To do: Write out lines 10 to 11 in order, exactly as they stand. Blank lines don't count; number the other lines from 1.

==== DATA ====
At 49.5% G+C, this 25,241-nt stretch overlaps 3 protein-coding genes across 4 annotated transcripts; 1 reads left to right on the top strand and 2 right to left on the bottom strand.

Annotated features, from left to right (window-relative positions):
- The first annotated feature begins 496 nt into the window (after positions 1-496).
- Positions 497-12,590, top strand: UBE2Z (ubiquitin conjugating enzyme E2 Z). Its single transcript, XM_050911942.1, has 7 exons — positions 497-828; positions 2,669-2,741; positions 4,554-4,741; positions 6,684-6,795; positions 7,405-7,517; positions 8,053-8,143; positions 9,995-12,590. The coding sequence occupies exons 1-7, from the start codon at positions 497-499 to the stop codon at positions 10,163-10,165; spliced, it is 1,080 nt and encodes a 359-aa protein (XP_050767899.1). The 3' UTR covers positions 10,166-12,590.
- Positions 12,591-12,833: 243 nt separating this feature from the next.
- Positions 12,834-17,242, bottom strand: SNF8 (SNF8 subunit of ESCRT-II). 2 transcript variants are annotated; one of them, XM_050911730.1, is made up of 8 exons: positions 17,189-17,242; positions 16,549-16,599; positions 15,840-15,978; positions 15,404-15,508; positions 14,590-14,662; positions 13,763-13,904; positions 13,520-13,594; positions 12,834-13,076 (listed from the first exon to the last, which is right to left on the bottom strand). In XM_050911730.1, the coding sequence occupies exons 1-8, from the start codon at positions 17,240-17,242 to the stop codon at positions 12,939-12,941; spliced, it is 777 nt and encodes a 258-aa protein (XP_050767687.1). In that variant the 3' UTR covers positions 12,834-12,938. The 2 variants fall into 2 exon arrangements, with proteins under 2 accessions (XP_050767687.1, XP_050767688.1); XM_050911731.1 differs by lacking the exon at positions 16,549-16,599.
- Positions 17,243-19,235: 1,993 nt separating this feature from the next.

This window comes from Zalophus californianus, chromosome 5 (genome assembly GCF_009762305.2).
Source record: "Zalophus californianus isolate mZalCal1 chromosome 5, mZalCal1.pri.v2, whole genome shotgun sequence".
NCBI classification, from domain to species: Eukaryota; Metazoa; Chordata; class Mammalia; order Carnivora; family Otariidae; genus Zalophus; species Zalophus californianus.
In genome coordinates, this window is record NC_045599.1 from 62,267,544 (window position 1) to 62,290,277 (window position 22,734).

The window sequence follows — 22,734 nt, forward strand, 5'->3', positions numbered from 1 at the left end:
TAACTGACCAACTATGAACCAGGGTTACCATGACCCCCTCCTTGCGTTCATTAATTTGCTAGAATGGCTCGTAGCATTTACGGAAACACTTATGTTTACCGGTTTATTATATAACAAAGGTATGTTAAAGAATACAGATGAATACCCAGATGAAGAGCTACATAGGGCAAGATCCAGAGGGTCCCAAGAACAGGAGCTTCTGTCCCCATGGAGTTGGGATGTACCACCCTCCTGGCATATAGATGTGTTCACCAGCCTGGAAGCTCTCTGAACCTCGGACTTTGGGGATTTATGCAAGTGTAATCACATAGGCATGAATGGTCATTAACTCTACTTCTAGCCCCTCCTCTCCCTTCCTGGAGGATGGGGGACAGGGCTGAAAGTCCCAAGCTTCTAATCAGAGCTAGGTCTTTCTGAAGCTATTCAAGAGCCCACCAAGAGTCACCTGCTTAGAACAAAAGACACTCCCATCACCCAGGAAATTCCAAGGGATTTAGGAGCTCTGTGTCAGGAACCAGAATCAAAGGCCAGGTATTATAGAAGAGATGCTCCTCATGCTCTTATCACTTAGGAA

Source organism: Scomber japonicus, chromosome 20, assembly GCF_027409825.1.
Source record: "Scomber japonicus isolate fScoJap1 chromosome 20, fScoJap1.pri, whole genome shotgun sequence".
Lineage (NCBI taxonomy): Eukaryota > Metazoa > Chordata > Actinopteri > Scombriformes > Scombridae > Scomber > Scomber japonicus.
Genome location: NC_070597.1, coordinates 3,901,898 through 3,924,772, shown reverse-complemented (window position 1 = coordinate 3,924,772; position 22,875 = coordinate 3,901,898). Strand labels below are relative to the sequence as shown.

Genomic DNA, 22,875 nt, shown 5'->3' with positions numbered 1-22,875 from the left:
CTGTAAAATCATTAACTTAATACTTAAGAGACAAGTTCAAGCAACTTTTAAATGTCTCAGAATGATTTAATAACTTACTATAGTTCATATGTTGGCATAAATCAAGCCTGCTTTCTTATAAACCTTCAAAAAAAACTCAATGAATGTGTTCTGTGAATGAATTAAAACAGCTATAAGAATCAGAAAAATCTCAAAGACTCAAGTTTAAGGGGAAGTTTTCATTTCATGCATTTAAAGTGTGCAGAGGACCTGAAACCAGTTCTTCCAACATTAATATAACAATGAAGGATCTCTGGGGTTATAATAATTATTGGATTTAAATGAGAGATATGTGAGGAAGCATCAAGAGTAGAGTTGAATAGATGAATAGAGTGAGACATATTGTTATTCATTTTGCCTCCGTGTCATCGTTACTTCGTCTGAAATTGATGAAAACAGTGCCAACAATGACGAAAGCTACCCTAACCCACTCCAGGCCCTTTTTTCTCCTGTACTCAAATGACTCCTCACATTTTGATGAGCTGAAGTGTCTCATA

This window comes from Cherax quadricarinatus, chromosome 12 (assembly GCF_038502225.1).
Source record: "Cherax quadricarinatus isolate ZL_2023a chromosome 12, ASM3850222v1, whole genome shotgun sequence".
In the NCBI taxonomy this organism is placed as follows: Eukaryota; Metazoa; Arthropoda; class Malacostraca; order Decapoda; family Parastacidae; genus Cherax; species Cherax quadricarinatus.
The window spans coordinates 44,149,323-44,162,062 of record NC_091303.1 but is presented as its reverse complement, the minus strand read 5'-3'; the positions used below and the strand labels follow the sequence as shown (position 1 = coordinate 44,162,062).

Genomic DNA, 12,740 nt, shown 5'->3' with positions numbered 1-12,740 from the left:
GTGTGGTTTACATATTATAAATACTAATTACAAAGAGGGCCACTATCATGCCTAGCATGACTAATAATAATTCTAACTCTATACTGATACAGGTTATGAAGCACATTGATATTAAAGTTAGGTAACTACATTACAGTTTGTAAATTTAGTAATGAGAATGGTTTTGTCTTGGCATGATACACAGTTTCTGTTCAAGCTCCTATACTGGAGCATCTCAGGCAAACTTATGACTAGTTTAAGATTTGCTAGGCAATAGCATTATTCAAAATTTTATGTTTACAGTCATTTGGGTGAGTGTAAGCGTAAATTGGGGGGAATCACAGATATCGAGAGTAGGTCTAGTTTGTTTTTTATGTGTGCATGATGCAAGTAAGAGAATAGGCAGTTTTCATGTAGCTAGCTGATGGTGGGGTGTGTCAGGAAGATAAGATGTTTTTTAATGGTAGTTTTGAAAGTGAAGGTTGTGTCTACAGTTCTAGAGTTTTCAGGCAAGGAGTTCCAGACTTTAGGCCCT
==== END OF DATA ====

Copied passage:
NCBI classification, from domain to species: Eukaryota; Metazoa; Chordata; class Mammalia; order Carnivora; family Otariidae; genus Zalophus; species Zalophus californianus.
In genome coordinates, this window is record NC_045599.1 from 62,267,544 (window position 1) to 62,290,277 (window position 22,734).